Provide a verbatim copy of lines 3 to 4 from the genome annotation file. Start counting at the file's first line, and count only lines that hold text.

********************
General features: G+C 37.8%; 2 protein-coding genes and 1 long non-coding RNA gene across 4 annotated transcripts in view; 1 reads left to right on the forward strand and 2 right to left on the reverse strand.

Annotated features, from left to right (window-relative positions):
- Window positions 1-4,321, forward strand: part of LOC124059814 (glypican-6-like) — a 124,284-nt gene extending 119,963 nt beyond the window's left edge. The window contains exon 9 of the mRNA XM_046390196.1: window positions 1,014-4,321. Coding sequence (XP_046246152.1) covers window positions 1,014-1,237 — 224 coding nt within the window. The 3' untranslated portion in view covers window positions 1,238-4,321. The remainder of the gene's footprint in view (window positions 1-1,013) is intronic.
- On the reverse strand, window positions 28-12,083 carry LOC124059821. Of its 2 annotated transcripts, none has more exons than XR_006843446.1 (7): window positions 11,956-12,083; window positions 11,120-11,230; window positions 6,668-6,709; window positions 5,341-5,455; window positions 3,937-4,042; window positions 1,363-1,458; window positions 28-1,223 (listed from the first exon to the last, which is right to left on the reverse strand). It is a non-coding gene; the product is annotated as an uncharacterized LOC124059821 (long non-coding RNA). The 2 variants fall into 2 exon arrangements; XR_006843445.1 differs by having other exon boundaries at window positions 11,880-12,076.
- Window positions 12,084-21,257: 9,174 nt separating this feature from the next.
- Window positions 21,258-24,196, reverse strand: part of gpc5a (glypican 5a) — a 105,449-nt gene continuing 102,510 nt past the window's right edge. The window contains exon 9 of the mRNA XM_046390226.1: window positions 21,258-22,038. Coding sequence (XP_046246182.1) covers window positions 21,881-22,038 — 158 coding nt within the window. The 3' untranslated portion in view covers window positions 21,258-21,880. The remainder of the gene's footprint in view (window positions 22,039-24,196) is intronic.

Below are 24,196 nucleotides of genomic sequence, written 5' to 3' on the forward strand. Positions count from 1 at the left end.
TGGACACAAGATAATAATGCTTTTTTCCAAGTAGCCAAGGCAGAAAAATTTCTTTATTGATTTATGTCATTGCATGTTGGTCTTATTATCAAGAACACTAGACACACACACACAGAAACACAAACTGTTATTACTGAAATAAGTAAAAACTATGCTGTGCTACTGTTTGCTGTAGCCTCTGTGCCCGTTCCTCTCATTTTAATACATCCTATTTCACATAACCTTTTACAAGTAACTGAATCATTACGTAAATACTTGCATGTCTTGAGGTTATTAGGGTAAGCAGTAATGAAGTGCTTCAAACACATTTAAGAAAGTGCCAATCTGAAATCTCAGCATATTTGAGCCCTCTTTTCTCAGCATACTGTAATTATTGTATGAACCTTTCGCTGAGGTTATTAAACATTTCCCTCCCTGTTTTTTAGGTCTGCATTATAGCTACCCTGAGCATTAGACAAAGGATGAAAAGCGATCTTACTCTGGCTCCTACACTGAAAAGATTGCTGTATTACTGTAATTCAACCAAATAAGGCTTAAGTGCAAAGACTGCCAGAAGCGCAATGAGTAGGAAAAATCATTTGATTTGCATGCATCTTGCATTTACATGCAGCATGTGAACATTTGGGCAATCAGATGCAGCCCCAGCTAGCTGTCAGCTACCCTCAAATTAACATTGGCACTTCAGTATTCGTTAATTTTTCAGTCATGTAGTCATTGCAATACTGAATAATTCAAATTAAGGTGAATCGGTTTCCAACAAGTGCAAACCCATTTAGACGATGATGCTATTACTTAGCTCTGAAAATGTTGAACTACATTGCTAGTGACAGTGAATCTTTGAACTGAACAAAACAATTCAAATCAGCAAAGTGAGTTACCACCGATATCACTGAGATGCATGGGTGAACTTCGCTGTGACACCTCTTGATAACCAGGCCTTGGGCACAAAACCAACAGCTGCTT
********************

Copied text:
- Window positions 1-4,321, forward strand: part of LOC124059814 (glypican-6-like) — a 124,284-nt gene extending 119,963 nt beyond the window's left edge. The window contains exon 9 of the mRNA XM_046390196.1: window positions 1,014-4,321. Coding sequence (XP_046246152.1) covers window positions 1,014-1,237 — 224 coding nt within the window. The 3' untranslated portion in view covers window positions 1,238-4,321. The remainder of the gene's footprint in view (window positions 1-1,013) is intronic.
- On the reverse strand, window positions 28-12,083 carry LOC124059821. Of its 2 annotated transcripts, none has more exons than XR_006843446.1 (7): window positions 11,956-12,083; window positions 11,120-11,230; window positions 6,668-6,709; window positions 5,341-5,455; window positions 3,937-4,042; window positions 1,363-1,458; window positions 28-1,223 (listed from the first exon to the last, which is right to left on the reverse strand). It is a non-coding gene; the product is annotated as an uncharacterized LOC124059821 (long non-coding RNA). The 2 variants fall into 2 exon arrangements; XR_006843445.1 differs by having other exon boundaries at window positions 11,880-12,076.